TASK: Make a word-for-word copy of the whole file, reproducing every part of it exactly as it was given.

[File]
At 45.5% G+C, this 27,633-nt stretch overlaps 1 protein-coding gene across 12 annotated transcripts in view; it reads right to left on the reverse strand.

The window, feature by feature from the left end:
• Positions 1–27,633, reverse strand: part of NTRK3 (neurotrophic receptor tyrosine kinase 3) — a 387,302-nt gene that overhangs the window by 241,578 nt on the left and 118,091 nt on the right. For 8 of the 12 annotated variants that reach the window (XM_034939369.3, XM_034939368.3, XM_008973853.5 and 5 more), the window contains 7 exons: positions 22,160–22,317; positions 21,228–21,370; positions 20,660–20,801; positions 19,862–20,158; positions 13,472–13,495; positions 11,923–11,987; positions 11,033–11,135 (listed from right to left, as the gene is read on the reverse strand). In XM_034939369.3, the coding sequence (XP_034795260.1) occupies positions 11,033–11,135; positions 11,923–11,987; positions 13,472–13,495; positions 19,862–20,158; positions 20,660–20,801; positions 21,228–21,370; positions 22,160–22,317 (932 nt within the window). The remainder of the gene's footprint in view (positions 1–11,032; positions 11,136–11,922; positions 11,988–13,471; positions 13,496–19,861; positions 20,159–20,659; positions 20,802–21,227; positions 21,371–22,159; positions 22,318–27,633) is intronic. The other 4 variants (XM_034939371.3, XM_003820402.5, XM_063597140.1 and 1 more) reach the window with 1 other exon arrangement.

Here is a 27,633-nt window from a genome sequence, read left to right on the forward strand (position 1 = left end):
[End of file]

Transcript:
At 45.5% G+C, this 27,633-nt stretch overlaps 1 protein-coding gene across 12 annotated transcripts in view; it reads right to left on the reverse strand.

The window, feature by feature from the left end:
• Positions 1–27,633, reverse strand: part of NTRK3 (neurotrophic receptor tyrosine kinase 3) — a 387,302-nt gene that overhangs the window by 241,578 nt on the left and 118,091 nt on the right. For 8 of the 12 annotated variants that reach the window (XM_034939369.3, XM_034939368.3, XM_008973853.5 and 5 more), the window contains 7 exons: positions 22,160–22,317; positions 21,228–21,370; positions 20,660–20,801; positions 19,862–20,158; positions 13,472–13,495; positions 11,923–11,987; positions 11,033–11,135 (listed from right to left, as the gene is read on the reverse strand). In XM_034939369.3, the coding sequence (XP_034795260.1) occupies positions 11,033–11,135; positions 11,923–11,987; positions 13,472–13,495; positions 19,862–20,158; positions 20,660–20,801; positions 21,228–21,370; positions 22,160–22,317 (932 nt within the window). The remainder of the gene's footprint in view (positions 1–11,032; positions 11,136–11,922; positions 11,988–13,471; positions 13,496–19,861; positions 20,159–20,659; positions 20,802–21,227; positions 21,371–22,159; positions 22,318–27,633) is intronic. The other 4 variants (XM_034939371.3, XM_003820402.5, XM_063597140.1 and 1 more) reach the window with 1 other exon arrangement.

Here is a 27,633-nt window from a genome sequence, read left to right on the forward strand (position 1 = left end):